Wednesday, February 13, 2013

We Have God to Talk About

In March of 1973, just two months after his first album Greetings from Asbury Park, N.J. was released, the first major article on Bruce Springsteen was published in Crawdaddy! magazine. Here is an excerpt from the article in which Springsteen is talking about his songwriting.

He had stopped picking, and he looked up and smiled. "It's exciting to me! It's very weird, you know. I'm happy and the music is exciting to me." He looked for an explanation, his eyes glazing over for a moment. "It's like I'll write a song and I'll think back on some of the lines, and they get me off!" He was so pleased a grin almost shone. "As an observor, you know.

"'Cause in my mind, my mind was thinking, 'Hmmm, need something to rhyme with night, need something to rhyme with...all night.' And it works like that; it focuses it in. 'Well, you got the universe to think about but you need something that rhymes with night!'"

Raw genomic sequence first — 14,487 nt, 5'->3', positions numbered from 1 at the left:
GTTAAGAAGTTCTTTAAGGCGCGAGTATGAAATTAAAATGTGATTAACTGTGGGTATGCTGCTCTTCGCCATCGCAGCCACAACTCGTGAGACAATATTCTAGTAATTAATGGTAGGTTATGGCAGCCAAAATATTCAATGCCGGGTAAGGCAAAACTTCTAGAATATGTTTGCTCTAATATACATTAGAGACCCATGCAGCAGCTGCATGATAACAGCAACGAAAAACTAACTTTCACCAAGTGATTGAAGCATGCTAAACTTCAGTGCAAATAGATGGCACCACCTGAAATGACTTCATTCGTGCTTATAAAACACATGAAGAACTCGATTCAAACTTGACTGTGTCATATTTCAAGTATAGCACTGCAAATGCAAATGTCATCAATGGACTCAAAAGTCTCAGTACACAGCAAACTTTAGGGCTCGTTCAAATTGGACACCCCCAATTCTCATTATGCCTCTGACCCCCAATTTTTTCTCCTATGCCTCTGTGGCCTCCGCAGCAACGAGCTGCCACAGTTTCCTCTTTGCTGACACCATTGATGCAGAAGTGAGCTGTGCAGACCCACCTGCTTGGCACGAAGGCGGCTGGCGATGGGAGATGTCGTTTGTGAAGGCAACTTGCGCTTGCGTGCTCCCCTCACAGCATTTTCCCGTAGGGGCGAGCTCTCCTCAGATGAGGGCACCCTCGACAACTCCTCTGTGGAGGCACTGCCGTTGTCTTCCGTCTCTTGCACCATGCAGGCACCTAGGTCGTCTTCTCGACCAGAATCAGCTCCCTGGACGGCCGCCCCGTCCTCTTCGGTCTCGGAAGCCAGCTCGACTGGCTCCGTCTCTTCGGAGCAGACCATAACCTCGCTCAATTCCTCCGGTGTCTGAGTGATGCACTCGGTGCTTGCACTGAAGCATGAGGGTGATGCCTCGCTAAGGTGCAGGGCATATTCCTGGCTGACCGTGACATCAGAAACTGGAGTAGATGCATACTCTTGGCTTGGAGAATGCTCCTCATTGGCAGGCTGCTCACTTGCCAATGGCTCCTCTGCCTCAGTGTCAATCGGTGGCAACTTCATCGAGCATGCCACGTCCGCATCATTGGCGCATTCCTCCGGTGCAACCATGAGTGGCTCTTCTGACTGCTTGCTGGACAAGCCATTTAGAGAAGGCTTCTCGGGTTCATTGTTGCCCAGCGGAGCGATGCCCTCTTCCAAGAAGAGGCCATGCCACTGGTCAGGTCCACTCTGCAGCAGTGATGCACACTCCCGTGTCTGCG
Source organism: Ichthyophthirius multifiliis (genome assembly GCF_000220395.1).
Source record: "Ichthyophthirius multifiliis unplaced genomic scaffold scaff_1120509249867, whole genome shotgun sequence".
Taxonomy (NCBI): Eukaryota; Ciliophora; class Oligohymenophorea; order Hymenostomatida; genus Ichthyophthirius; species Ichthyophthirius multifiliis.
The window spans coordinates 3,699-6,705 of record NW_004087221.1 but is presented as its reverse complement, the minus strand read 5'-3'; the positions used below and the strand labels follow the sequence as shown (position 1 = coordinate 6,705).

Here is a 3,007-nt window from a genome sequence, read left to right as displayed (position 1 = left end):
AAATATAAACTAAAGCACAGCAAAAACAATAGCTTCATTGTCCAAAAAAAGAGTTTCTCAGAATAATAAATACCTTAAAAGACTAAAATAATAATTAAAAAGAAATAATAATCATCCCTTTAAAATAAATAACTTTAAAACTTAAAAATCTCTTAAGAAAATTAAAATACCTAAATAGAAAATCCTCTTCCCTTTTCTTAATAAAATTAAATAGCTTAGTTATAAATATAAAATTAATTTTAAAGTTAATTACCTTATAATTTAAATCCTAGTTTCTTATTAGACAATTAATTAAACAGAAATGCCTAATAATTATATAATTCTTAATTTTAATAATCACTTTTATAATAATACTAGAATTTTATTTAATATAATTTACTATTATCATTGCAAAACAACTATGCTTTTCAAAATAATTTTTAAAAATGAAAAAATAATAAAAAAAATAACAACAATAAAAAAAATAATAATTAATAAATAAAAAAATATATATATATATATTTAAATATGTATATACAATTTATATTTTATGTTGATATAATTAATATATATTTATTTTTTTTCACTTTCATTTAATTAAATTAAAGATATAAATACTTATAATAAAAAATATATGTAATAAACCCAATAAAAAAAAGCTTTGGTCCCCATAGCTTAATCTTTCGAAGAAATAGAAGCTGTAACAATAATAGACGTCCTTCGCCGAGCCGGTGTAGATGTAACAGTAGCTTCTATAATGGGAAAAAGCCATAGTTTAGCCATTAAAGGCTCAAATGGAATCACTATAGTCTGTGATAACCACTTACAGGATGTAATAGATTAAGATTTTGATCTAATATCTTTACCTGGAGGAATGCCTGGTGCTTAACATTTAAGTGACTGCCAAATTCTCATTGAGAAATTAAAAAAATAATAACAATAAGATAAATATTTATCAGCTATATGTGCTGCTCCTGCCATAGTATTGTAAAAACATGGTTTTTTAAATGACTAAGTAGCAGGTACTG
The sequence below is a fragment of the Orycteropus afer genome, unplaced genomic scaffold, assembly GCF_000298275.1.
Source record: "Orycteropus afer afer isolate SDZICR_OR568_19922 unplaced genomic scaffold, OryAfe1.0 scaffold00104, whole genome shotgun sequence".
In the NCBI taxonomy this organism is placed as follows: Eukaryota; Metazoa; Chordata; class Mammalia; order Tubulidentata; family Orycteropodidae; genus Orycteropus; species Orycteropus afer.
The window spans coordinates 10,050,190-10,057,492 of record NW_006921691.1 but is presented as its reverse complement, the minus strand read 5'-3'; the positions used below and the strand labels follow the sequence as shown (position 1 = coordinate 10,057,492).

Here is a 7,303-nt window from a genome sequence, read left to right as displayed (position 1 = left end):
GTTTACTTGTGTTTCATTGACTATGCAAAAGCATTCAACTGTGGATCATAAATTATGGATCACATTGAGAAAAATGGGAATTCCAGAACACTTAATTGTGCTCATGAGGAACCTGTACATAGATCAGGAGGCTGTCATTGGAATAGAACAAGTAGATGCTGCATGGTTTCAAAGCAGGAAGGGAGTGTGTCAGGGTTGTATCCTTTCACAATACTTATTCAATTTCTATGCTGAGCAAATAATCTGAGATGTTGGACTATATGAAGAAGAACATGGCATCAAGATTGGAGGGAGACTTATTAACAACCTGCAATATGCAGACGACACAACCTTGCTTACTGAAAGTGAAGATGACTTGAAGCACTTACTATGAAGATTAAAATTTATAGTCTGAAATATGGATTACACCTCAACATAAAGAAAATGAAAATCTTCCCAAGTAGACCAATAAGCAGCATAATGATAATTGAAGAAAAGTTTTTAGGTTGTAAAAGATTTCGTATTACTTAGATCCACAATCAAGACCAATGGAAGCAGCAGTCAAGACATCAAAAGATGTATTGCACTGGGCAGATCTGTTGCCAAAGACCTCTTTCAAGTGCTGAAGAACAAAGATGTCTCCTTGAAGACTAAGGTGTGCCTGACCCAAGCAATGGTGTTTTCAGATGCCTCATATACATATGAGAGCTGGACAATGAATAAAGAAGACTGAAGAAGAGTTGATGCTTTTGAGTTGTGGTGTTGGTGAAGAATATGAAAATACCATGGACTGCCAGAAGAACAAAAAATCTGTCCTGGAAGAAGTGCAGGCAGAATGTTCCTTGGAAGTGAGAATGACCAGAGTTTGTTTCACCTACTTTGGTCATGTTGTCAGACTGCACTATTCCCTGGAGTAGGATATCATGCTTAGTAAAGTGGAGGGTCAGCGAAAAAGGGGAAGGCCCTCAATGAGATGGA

Springsteen's words got me to thinking about preaching. We have God to think about but we need something that goes with...well, with whatever it needs to go with.

There is a warning for us here: let's not forget that it is God that we have to think about and to talk about--and to help other people think about and talk about. Somehow our preaching, if it is really to be preaching, needs to help to create space in which Almighty God can be experienced. That is necessarily difficult to articulate.

God is the reality with whom we are dealing and about whom we are talking.

There is another but related reality with which we are dealing, though: the real need to communicate. Springsteen said that he had "the universe to think about" but when it came down to it he needed "something that rhymes with night." We do have to come up with words to say that sound right together and that, taken together, say something that people can hang onto and take away with them.

Perhaps our real challenge is to come up with plain, simple, and memorable words that somehow carry the reality of God with them.

How can our little words reflect the God of the Universe about whom we are talking when we preach?

[The article is Peter Knobler with Greg Mitchell, "Who is Bruce Springsteen and Why Are We Saying All These Wonderful Things about Him?" Crawdaddy!, March 1973. I read it in June Skinner Sawyers, ed., Racing in the Street: The Bruce Springsteen Reader (New York: Penguin, 2004), 29-39.]

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